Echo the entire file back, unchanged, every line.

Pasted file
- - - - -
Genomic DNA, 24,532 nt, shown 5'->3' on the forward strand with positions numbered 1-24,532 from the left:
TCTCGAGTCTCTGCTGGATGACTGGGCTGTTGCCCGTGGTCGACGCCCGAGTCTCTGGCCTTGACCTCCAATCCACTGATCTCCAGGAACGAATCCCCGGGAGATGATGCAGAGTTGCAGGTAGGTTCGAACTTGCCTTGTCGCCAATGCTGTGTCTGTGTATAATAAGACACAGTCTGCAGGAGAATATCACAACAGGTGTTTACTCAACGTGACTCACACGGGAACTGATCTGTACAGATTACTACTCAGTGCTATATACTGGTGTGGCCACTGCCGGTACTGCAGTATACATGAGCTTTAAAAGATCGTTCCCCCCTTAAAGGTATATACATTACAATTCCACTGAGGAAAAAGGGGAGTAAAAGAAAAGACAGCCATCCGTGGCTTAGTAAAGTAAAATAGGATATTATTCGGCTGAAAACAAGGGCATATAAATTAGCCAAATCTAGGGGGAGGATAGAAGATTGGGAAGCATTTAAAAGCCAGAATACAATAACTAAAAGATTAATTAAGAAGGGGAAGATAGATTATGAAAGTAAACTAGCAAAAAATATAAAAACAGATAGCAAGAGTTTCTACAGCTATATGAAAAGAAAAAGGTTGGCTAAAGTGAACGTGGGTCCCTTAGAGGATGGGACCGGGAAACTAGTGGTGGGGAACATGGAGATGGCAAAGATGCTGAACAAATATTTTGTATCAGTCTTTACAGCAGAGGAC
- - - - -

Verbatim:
Genomic DNA, 24,532 nt, shown 5'->3' on the forward strand with positions numbered 1-24,532 from the left:
TCTCGAGTCTCTGCTGGATGACTGGGCTGTTGCCCGTGGTCGACGCCCGAGTCTCTGGCCTTGACCTCCAATCCACTGATCTCCAGGAACGAATCCCCGGGAGATGATGCAGAGTTGCAGGTAGGTTCGAACTTGCCTTGTCGCCAATGCTGTGTCTGTGTATAATAAGACACAGTCTGCAGGAGAATATCACAACAGGTGTTTACTCAACGTGACTCACACGGGAACTGATCTGTACAGATTACTACTCAGTGCTATATACTGGTGTGGCCACTGCCGGTACTGCAGTATACATGAGCTTTAAAAGATCGTTCCCCCCTTAAAGGTATATACATTACAATTCCACTGAGGAAAAAGGGGAGTAAAAGAAAAGACAGCCATCCGTGGCTTAGTAAAGTAAAATAGGATATTATTCGGCTGAAAACAAGGGCATATAAATTAGCCAAATCTAGGGGGAGGATAGAAGATTGGGAAGCATTTAAAAGCCAGAATACAATAACTAAAAGATTAATTAAGAAGGGGAAGATAGATTATGAAAGTAAACTAGCAAAAAATATAAAAACAGATAGCAAGAGTTTCTACAGCTATATGAAAAGAAAAAGGTTGGCTAAAGTGAACGTGGGTCCCTTAGAGGATGGGACCGGGAAACTAGTGGTGGGGAACATGGAGATGGCAAAGATGCTGAACAAATATTTTGTATCAGTCTTTACAGCAGAGGAC